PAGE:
Lewis Armistead Biography

A brief biography of Confederate General Lewis Armistead, who prepared his troops for Pickett's Charge.

Brigadier General Lewis Armistead stood at the edge of the woods on Seminary Ridge staring at the Union troops massed along the dim spine of a hill peeking through the battle smoke, just across the Emmitsburg Road. He wondered if his best friend, Major General Winfield Scott Hancock, might, even now, be looking back at his position from that very same ridge. Armistead knew that Hancock was there, all right, commanding General Meade's II Corps. He and his men were a part of the terrible battle of Gettysburg, just like Armistead and his Virginians.

Orders had come down from Robert E. Lee that morning. Fifteen thousand Confederate troops, under the command of General George Pickett, would mount a massive charge across the open field in an attempt to break the Union line. It was hot that July 3, 1963 -- terribly hot and Meade thought the two previous days of intense battle at Gettysburg might have tuckered out the Confederates and forced them to catch their breath.

He was dead wrong.

Shortly after noon, E.P. Alexander's massed artillery opened up on the Federal line and were quickly answered by Union cannon. Black powder smoke hugged the ground in the still, stifling air. Occasionally a stray shell whistled through the trees over Armistead's head, shattering branches and spraying the waiting troops with showers of leaves and splinters. Armistead felt certain that if he survived the charge across that mile and a quarter of open field with his Virginians, he would have a reunion with his old friend. Unfortunately it wouldn't be a pleasant one -- for either of them.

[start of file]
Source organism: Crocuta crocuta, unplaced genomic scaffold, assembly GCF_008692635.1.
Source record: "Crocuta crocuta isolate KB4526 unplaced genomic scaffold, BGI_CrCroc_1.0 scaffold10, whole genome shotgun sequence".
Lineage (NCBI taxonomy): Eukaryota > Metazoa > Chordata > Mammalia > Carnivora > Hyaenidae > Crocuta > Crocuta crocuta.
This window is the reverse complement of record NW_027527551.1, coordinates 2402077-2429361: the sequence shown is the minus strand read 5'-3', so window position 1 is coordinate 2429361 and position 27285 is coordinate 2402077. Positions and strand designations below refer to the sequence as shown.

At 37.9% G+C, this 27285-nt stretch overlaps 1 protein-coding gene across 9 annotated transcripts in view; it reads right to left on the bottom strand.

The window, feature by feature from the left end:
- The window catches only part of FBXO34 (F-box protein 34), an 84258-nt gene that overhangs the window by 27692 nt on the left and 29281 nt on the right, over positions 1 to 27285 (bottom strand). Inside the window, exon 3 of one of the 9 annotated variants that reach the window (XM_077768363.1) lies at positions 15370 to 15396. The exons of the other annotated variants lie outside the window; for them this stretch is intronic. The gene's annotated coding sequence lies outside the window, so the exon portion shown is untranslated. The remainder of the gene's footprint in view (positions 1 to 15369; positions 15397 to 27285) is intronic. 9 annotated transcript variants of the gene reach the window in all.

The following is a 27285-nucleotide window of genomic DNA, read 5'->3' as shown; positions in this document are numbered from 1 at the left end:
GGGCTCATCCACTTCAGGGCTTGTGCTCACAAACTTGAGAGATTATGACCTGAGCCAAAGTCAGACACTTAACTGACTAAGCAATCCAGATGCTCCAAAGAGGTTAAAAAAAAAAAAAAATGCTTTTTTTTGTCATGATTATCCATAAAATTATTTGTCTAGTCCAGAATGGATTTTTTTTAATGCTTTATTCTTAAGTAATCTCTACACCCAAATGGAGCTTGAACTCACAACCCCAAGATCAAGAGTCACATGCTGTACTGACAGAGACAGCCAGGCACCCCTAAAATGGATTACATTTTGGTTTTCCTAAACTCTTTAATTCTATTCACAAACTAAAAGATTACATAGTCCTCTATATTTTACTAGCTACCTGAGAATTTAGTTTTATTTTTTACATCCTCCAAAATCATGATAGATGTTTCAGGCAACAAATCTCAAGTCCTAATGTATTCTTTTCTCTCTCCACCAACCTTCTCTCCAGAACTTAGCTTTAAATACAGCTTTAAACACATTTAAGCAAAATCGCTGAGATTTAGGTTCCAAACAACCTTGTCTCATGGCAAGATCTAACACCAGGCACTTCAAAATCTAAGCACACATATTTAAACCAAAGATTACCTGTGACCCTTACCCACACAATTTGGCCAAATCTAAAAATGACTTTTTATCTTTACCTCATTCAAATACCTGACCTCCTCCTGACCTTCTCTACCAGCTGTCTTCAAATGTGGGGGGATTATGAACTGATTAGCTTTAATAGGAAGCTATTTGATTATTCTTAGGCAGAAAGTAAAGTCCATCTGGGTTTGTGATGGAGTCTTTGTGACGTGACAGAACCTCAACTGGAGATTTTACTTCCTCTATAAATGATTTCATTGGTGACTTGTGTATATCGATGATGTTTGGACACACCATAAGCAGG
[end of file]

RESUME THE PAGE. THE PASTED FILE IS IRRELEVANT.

It was no surprise that Lewis Addison Armistead, considering all of the tragedy in his life, would find himself in such an untenable situation. Life had dealt him some staggering blows. The real miracle was that Armistead had weathered all these storms with his gentle nature still in tact. A quiet, sensitive man, Armistead hated the war but, like many others of the era, was loyal to his home state. His was a Virginian and, above all else, his honor dictated that he would defend her to the death.

Armistead was born on February 18, 1817, and grew up on the family farm near Upperville, Virginia. His father was General Walker Keith Armistead. His mother, Elizabeth Stanly, was the sister of North Carolina Congressman Edward Stanly. With such connections it wasn't difficult for the elder Armistead to secure an appointment to West Point for his son. But twice young Armistead was forced to resign. The first time, he became ill and lost so much class time that he would not be able to complete the year. The second time he whacked a fellow classmate, future Confederate general Jubal Early, over the head with a mess hall plate.

In spite of setbacks Armistead, through the influence of his father, was appointed as a Second Lieutenant to the 6th U.S. Infantry Regiment and went to Florida to fight the Seminole Indians. After serving three years in Florida, he was assigned to Jefferson Barracks, near St. Louis.